What is the Protecting Tenants at Foreclosure Act of 2009, and Why Do Real Estate Investors Need to Care About It?

Many real estate investors in the current market are focusing on properties in foreclosure.  Many of these properties are rental properties which were lost by prior investor-owners when the interest rates on the adjustable rate mortgages which financed their investment property acquisitions adjusted to levels which the investors could not afford, or when the investor-owners became unemployed due to the recession.  While some of these properties now sit vacant, others remain occupied by tenants who are still under lease agreements with the prior owner.  What happens to these tenants when the new owner purchases the property? 

Lost in all the publicity related to the Homebuyer tax credit and mortgage modification programs has been the Protecting Tenants at Foreclosure Act of 2009 .  This temporary statute has important implications for real estate investors, as the law could bring a proposed sale to a screeching halt if not complied with.

The Protecting Tenants at Foreclosure Act of 2009 protects tenants from eviction because of foreclosure on the properties they are renting.  These provisions took effect on May 20, 2009, and will expire on December 31, 2012.

The tenant protection provisions apply in the case of any foreclosure of a “federally related mortgage loan” or on any dwelling or residential real property.  These provisions provide that “any immediate successor in interest” in such a foreclosed property, including a bank that takes title to a house upon foreclosure, will assume the interest subject to the rights of any bona fide tenant and will need to comply with certain notice requirements.

Under this law, the immediate successor in interest of a dwelling or residential real property must provide tenants with a notice to vacate at least 90 days before the effective date of such notice.  Additionally, tenants must be permitted to state in the residence until the end of their lease, with two exceptions:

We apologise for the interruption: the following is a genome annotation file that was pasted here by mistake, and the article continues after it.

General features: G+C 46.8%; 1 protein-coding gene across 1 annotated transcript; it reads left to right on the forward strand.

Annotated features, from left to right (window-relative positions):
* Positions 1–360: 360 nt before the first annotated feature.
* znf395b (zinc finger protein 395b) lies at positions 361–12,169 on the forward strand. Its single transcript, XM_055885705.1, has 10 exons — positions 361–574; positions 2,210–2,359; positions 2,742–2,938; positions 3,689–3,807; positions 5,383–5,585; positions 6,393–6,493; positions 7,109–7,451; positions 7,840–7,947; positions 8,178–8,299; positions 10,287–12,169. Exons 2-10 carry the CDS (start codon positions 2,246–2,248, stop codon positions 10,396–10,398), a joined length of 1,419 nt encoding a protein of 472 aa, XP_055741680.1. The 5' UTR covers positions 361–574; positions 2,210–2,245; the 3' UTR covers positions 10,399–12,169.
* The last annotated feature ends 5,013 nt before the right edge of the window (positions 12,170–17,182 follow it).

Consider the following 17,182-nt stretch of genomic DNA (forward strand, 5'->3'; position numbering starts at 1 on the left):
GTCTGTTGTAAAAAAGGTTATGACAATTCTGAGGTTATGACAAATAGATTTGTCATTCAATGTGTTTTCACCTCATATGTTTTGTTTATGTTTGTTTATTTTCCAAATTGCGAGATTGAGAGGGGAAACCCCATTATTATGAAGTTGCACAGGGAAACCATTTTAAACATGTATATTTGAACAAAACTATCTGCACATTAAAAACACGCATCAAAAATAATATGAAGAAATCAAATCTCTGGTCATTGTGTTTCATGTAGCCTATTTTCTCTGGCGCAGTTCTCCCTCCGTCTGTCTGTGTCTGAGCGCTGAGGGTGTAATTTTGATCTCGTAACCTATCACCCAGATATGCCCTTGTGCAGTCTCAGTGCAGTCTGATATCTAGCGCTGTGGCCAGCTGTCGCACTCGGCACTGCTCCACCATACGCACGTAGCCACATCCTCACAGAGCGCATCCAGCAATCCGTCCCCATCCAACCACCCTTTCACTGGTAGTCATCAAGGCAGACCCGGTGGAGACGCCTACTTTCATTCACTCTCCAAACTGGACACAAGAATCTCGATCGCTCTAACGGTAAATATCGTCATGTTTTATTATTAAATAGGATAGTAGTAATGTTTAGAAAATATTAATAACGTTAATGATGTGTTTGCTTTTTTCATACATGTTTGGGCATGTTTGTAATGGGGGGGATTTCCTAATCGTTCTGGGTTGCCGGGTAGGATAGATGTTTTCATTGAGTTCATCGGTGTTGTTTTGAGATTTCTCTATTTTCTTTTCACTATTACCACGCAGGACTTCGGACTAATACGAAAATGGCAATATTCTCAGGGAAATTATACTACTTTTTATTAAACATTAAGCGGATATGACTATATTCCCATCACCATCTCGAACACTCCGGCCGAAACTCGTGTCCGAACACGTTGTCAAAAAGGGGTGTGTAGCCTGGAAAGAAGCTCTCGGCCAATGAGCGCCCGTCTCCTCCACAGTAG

(1)     When the property is sold after foreclosure to a purchaser who will occupy the property as a primary residence or,

    (2)     When there is no lease or the lease is terminable at will under state law.

However, even when these exceptions apply, tenants must still receive 90 days notice before they may be evicted. 

The protections of this law apply to tenants under a “bona fide” lease or tenancy.  A lease or tenancy is “bona fide” only if:

    (1)     The mortgagor or a child, spouse, or parent of the mortgagor under the contract is not the tenant;

    (2)     The lease or tenancy was the product of an arm’s-length transaction; and

    (3)     The lease or tenancy requires the receipt of rent that is not substantially less than fair market rent or the rent is reduced 
              or subsidized due to a federal, state or local subsidy.

One key point to this law:  the tenant(s) are still required to comply with the provisions of the lease (such as payment of monthly rent).  If a tenant defaults on the rent obligations, the new landlord can still bring an eviction action without having to give the notices required under the Act.

For those investors looking to redeem a property in foreclosure as a junior creditor and make a quick turn to a new buyer who intends to occupy the property, care must be taken to ensure that all required notices have been given under the Protecting Tenants at Foreclosure Act in order for the closing to occur as planned and on schedule.


1 Comment on “What is the Protecting Tenants at Foreclosure Act of 2009, and Why Do Real Estate Investors Need to Care About It?

  1. I am an attorney in Texas. There does seem to be disagreement as to whether or not the new property owner can bring an eviction action before 90 days, EVEN IF, the tenant is in default on the rent.